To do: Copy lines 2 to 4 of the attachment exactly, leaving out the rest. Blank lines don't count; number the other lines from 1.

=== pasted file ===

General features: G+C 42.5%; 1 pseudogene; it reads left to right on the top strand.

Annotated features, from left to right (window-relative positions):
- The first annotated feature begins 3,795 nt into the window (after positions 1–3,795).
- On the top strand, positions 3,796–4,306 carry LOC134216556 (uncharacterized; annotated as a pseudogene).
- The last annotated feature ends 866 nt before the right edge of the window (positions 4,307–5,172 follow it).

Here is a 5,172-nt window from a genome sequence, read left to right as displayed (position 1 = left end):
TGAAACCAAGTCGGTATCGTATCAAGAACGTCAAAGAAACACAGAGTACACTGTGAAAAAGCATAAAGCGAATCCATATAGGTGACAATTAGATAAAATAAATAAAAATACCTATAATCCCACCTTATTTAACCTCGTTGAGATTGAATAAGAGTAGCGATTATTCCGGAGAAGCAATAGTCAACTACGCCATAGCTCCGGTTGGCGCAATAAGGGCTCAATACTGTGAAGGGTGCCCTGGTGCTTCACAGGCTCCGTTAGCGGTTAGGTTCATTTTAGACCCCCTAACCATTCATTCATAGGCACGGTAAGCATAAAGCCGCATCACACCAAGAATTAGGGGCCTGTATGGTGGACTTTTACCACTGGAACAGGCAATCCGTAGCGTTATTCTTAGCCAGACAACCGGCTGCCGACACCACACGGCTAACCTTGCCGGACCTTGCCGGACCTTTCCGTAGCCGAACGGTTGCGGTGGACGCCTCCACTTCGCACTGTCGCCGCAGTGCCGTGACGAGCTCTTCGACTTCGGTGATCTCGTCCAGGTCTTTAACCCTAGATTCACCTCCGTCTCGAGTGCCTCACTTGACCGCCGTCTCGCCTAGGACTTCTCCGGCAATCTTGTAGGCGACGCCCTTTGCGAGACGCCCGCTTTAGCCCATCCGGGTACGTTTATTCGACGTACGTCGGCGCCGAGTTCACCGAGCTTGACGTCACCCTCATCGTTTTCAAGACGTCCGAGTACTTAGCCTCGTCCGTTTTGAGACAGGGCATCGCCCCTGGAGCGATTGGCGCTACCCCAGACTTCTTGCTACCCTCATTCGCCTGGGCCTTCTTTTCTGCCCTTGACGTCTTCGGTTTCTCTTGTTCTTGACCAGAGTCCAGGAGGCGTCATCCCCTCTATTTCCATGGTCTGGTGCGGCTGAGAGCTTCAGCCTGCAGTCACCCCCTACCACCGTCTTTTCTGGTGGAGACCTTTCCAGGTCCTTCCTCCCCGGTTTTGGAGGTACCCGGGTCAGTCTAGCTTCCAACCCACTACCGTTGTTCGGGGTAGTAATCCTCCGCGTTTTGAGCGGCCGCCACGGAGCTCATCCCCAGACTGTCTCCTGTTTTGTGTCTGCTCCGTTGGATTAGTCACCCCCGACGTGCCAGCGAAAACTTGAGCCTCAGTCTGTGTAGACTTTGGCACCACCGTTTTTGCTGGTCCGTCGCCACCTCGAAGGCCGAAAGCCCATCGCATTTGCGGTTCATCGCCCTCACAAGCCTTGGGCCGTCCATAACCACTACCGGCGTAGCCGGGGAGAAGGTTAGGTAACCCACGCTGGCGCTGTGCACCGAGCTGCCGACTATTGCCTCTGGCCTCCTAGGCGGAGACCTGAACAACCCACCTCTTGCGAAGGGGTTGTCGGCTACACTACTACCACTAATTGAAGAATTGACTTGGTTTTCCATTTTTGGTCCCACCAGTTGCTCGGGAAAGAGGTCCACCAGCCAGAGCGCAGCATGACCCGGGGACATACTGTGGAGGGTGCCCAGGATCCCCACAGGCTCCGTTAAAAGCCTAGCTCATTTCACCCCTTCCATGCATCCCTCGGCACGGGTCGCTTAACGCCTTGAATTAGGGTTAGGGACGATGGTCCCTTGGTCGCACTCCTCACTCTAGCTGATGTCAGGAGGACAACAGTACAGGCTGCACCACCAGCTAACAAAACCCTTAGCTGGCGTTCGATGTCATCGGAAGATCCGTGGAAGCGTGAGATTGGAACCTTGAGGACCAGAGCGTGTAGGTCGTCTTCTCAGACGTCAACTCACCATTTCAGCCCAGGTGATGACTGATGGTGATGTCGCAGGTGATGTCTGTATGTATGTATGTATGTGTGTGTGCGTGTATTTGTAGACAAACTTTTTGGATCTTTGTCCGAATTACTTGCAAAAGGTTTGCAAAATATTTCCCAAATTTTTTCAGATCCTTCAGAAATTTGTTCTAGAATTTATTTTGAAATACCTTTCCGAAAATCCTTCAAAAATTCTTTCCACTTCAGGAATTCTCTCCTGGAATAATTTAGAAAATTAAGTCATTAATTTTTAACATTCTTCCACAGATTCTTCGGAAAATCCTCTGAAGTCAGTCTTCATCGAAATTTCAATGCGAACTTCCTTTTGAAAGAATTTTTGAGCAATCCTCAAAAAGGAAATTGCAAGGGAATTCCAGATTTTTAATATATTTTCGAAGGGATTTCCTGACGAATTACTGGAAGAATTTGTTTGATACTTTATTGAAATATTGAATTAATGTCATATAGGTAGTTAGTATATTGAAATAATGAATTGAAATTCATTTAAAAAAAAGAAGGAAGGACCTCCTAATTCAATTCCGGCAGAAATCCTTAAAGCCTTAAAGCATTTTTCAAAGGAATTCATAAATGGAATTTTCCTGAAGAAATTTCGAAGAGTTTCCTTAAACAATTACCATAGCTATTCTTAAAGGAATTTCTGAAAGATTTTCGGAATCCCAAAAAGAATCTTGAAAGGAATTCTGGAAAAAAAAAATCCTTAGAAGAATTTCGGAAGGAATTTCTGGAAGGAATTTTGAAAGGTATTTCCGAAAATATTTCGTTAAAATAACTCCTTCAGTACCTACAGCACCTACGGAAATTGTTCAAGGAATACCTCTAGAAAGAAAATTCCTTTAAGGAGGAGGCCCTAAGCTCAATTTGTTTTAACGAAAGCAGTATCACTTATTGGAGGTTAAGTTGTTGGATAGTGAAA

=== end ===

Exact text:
Annotated features, from left to right (window-relative positions):
- The first annotated feature begins 3,795 nt into the window (after positions 1–3,795).
- On the top strand, positions 3,796–4,306 carry LOC134216556 (uncharacterized; annotated as a pseudogene).